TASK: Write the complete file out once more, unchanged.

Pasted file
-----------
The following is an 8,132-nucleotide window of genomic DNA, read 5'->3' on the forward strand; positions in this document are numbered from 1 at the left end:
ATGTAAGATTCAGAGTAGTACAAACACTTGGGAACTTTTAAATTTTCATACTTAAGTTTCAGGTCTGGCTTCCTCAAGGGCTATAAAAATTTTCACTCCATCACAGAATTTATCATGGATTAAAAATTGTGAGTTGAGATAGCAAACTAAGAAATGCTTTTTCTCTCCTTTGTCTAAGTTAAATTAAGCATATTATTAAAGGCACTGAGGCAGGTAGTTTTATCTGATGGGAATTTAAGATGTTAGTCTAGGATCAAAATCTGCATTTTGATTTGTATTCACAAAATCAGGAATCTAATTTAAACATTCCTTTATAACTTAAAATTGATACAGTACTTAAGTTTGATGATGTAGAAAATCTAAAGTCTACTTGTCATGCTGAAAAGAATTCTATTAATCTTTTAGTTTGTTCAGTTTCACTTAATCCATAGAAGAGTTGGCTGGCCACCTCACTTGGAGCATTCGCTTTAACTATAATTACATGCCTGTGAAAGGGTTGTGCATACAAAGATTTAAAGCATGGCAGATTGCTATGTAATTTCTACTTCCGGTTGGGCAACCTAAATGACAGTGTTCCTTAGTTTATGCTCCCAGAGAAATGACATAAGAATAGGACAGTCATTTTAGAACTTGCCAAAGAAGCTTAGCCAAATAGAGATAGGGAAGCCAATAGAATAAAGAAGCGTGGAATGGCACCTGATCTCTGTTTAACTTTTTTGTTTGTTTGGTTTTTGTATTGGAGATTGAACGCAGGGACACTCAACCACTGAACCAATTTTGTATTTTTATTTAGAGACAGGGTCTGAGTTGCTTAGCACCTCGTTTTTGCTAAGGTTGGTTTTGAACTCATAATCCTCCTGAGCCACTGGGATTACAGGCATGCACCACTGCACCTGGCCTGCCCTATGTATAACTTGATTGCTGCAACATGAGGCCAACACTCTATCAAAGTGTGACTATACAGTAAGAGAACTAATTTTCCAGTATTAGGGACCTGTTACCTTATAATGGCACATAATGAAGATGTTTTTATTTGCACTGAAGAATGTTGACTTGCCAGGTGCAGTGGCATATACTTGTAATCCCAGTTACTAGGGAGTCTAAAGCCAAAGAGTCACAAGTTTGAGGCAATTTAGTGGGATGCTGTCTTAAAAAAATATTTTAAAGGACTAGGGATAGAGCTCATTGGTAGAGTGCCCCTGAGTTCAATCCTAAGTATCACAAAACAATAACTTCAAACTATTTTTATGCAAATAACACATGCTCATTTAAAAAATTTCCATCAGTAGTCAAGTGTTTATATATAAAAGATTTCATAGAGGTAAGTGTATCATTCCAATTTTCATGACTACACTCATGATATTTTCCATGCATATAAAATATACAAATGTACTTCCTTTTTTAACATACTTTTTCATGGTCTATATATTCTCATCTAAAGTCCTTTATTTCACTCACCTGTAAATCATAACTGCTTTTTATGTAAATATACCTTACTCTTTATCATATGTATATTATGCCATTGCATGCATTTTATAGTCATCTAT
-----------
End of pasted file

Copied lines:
The following is an 8,132-nucleotide window of genomic DNA, read 5'->3' on the forward strand; positions in this document are numbered from 1 at the left end:
ATGTAAGATTCAGAGTAGTACAAACACTTGGGAACTTTTAAATTTTCATACTTAAGTTTCAGGTCTGGCTTCCTCAAGGGCTATAAAAATTTTCACTCCATCACAGAATTTATCATGGATTAAAAATTGTGAGTTGAGATAGCAAACTAAGAAATGCTTTTTCTCTCCTTTGTCTAAGTTAAATTAAGCATATTATTAAAGGCACTGAGGCAGGTAGTTTTATCTGATGGGAATTTAAGATGTTAGTCTAGGATCAAAATCTGCATTTTGATTTGTATTCACAAAATCAGGAATCTAATTTAAACATTCCTTTATAACTTAAAATTGATACAGTACTTAAGTTTGATGATGTAGAAAATCTAAAGTCTACTTGTCATGCTGAAAAGAATTCTATTAATCTTTTAGTTTGTTCAGTTTCACTTAATCCATAGAAGAGTTGGCTGGCCACCTCACTTGGAGCATTCGCTTTAACTATAATTACATGCCTGTGAAAGGGTTGTGCATACAAAGATTTAAAGCATGGCAGATTGCTATGTAATTTCTACTTCCGGTTGGGCAACCTAAATGACAGTGTTCCTTAGTTTATGCTCCCAGAGAAATGACATAAGAATAGGACAGTCATTTTAGAACTTGCCAAAGAAGCTTAGCCAAATAGAGATAGGGAAGCCAATAGAATAAAGAAGCGTGGAATGGCACCTGATCTCTGTTTAACTTTTTTGTTTGTTTGGTTTTTGTATTGGAGATTGAACGCAGGGACACTCAACCACTGAACCAATTTTGTATTTTTATTTAGAGACAGGGTCTGAGTTGCTTAGCACCTCGTTTTTGCTAAGGTTGGTTTTGAACTCATAATCCTCCTGAGCCACTGGGATTACAGGCATGCACCACTGCACCTGGCCTGCCCTATGTATAACTTGATTGCTGCAACATGAGGCCAACACTCTATCAAAGTGTGACTATACAGTAAGAGAACTAATTTTCCAGTATTAGGGACCTGTTACCTTATAATGGCACATAATGAAGATGTTTTTATTTGCACTGAAGAATGTTGACTTGCCAGGTGCAGTGGCATATACTTGTAATCCCAGTTACTAGGGAGTCTAAAGCCAAAGAGTCACAAGTTTGAGGCAATTTAGTGGGATGCTGTCTTAAAAAAATATTTTAAAGGACTAGGGATAGAGCTCATTGGTAGAGTGCCCCTGAGTTCAATCCTAAGTATCACAAAACAATAACTTCAAACTATTTTTATGCAAATAACACATGCTCATTTAAAAAATTTCCATCAGTAGTCAAGTGTTTATATATAAAAGATTTCATAGAGGTAAGTGTATCATTCCAATTTTCATGACTACACTCATGATATTTTCCATGCATATAAAATATACAAATGTACTTCCTTTTTTAACATACTTTTTCATGGTCTATATATTCTCATCTAAAGTCCTTTATTTCACTCACCTGTAAATCATAACTGCTTTTTATGTAAATATACCTTACTCTTTATCATATGTATATTATGCCATTGCATGCATTTTATAGTCATCTAT